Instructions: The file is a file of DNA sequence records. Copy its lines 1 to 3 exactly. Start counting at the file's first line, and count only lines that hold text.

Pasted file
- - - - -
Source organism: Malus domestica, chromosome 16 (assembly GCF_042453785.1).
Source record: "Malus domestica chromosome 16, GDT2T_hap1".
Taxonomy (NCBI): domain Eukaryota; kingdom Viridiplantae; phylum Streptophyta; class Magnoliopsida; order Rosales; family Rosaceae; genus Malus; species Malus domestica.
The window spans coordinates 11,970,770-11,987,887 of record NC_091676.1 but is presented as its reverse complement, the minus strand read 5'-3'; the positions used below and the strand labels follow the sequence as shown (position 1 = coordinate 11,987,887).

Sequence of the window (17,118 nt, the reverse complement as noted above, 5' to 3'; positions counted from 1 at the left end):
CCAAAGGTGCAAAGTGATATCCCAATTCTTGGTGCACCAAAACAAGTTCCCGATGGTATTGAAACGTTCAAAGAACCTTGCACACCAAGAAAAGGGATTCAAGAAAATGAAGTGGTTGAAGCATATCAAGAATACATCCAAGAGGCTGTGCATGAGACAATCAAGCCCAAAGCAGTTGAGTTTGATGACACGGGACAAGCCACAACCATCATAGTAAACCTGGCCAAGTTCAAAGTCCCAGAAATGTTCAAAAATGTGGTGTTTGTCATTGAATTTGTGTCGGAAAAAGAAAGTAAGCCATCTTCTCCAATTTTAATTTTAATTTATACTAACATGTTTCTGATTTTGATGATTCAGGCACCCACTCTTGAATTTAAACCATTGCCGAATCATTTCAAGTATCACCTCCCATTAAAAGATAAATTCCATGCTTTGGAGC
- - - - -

Source organism: Malus domestica, chromosome 16 (assembly GCF_042453785.1).
Source record: "Malus domestica chromosome 16, GDT2T_hap1".
Taxonomy (NCBI): domain Eukaryota; kingdom Viridiplantae; phylum Streptophyta; class Magnoliopsida; order Rosales; family Rosaceae; genus Malus; species Malus domestica.